Ask soapers what their favorite part of soaping is, and the answers will be diverse. Ask soapers what their least favorite part is, and the large majority will answer, “The cleanup!” It’s true, cleaning up after a soapy session is not particularly enjoyable. Luckily, with a little hot water, grease-cutting soap, a sponge and gloves, it’s easy!
There are two different ways to clean up after soaping. The first involves placing all the tools into the sink, and scrubbing the ol’ fashioned way. The other, involves a garbage bag and cuts down on oils going down the sink.
When cleaning up, it’s important to wear gloves to protect your hands. While most of the saponification has already happened, the soap batter can still irritate the skin. Some soapers like to wear goggles while cleaning up as well. An apron is also a good idea =)
Sink and Soap Method
Use a spatula to scrape as much soap batter into the mold as possible. Wipe leftover raw soap from bowls and utensils with paper towels and throw away in the garbage. Eliminating soap batter before washing in the sink cuts down on oils and lye going down your pipes. Wiping up extra soap batter before washing in the sink is a great precaution if your pipes are old, or have a septic tank. While soap batter oils accumulating on pipes is uncommon, it is possible.
To prevent clogging, use extremely hot water and a grease-cutting dish soap. The great thing about homemade soap is it is gentle on the skin. In this case, the opposite is desired! A grease cutting, surfactant dish soap helps cut through the oils, and prevents greasy residue on your bowls and utensils. In the soap lab, we use Dawn.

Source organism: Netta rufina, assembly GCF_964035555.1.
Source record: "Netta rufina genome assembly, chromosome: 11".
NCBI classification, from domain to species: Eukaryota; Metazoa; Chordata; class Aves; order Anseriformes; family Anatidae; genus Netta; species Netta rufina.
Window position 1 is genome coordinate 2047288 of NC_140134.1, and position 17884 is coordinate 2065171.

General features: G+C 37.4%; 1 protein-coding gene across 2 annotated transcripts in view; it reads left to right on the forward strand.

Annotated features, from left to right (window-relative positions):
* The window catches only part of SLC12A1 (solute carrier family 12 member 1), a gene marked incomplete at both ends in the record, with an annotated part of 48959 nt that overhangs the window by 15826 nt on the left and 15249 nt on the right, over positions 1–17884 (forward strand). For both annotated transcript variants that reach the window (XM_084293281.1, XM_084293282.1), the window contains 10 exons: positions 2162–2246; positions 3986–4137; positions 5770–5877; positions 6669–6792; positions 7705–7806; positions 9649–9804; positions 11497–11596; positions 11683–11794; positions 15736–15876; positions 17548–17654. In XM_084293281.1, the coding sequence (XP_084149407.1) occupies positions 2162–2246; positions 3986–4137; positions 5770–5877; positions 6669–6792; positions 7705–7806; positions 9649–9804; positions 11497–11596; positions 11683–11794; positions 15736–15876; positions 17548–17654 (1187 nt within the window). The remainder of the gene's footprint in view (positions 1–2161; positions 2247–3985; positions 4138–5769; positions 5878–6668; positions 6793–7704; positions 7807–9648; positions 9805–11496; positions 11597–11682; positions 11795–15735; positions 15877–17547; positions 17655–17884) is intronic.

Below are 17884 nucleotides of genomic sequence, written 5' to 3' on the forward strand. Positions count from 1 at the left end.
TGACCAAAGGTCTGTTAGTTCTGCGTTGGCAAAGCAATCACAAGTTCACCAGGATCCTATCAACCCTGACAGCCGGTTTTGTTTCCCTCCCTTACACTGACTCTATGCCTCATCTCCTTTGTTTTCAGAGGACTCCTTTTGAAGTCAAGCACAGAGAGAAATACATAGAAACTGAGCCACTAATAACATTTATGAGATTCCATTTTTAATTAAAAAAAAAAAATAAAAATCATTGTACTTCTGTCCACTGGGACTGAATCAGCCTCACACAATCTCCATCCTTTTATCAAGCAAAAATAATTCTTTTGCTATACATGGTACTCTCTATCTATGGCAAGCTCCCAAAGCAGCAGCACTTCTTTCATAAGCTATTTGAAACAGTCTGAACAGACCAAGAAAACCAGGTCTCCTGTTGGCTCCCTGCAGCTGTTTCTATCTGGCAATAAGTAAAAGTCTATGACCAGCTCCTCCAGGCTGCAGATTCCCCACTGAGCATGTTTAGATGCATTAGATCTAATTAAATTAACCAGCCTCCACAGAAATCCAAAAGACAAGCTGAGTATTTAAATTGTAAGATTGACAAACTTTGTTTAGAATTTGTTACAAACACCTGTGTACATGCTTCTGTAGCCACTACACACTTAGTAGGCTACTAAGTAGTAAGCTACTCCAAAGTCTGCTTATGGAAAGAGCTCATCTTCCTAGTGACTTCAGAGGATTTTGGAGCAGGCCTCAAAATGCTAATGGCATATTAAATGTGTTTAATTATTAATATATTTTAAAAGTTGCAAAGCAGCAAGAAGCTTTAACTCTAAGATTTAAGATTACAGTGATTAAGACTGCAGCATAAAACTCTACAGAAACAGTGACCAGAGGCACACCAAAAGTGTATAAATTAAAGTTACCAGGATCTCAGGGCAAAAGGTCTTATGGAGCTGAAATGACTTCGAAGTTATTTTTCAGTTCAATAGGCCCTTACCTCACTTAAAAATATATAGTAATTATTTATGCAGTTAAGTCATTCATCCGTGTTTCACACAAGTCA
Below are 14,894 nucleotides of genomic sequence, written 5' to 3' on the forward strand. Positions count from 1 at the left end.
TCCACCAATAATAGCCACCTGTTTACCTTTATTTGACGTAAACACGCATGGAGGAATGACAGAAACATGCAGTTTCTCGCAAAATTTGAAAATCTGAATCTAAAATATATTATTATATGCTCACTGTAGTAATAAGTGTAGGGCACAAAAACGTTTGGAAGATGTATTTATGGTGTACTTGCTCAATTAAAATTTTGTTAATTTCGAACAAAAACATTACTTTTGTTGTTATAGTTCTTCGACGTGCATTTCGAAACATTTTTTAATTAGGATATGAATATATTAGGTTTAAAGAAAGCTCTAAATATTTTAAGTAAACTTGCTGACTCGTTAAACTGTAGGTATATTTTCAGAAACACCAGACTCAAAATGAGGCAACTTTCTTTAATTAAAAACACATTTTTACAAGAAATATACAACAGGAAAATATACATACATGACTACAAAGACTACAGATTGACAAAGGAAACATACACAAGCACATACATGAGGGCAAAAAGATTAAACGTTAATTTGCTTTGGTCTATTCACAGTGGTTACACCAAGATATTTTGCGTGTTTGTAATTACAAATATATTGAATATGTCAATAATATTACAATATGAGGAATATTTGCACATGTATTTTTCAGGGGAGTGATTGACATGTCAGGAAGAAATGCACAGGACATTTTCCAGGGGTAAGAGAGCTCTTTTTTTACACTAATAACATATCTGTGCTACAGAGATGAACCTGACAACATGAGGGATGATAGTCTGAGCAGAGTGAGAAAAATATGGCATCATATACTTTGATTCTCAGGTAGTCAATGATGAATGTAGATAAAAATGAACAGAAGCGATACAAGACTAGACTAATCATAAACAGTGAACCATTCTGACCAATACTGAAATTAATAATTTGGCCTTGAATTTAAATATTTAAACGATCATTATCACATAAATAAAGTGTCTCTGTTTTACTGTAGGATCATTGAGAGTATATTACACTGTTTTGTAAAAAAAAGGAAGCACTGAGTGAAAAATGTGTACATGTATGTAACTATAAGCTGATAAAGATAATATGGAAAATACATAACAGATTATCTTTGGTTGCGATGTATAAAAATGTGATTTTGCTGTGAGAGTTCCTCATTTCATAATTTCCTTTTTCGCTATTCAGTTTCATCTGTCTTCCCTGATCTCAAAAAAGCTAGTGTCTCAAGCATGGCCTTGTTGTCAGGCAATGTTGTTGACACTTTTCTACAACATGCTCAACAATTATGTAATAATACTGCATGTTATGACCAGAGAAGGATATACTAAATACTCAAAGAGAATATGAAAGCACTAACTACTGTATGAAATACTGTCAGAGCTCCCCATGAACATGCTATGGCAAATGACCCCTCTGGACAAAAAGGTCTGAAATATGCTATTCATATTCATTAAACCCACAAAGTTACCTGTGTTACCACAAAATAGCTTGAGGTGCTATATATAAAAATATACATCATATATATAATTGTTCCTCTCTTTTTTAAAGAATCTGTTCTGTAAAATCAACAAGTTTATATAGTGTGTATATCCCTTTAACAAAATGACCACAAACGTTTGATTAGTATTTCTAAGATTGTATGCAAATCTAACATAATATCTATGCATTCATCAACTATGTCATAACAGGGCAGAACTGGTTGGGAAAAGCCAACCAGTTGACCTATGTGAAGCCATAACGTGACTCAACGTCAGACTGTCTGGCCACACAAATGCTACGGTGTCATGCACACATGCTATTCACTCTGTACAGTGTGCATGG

Once excess soap has been removed, gather all containers, bowls and utensils and transfer them to an empty sink. Turn the water to high heat, and fill the bowls and containers with water and dish soap. While the bowls are soaking, begin washing the utensils using grease-cutting dish soap and a sponge specifically for soaping utensils.
To clean the stick blender, submerge the head of the stick blender into the bowl filled with hot soapy water, and turn the stick blender on. Doing so helps remove the soap inside the blender head. Rinse thoroughly with clean, hot water.
Once the blender is clean, use a sponge specifically for washing soapy tools to scrub the bowls and containers. Rinse thoroughly to ensure all soap is removed. Once finished, scrub the sink completely using dish soap.
Note: Some soapers like to soak their tools in a bleach or vinegar solution after soaping. I’ve found hot water and dish soap has always done the trick!
The Garbage Bag Method
For soapers who want to avoid washing any oils down the sink, the garbage bag method of cleanup is a great option. Once done soaping, place all the soaping bowls and utensils into a large, heavy duty garbage bag.
Tie the garbage bag closed, and place the bag in an area where it will not be disturbed by family or pets. The garage, laundry room or outside may be great places to leave the garbage bag. Allow the bag to sit for 48-72 hours. During this time, the leftover soap will begin to saponify and harden. Basically, it becomes soap in the containers!
Once the soap has hardened, scoop the soap out of the containers using a spatula. Some soapers throw the leftover soap away, or find a project to incorporate it into. One option, is to use the leftover soap to create laundry soap.
No matter what cleaning method you prefer, thoroughly wipe down your soaping surface with your favorite cleaning solution, or rubbing alcohol.
Now that your soap making area is clean…it’s time to soap again! 😉 Do you have any soapy clean up tips? I would love to hear any clean-up hacks that make the process easier and more efficient.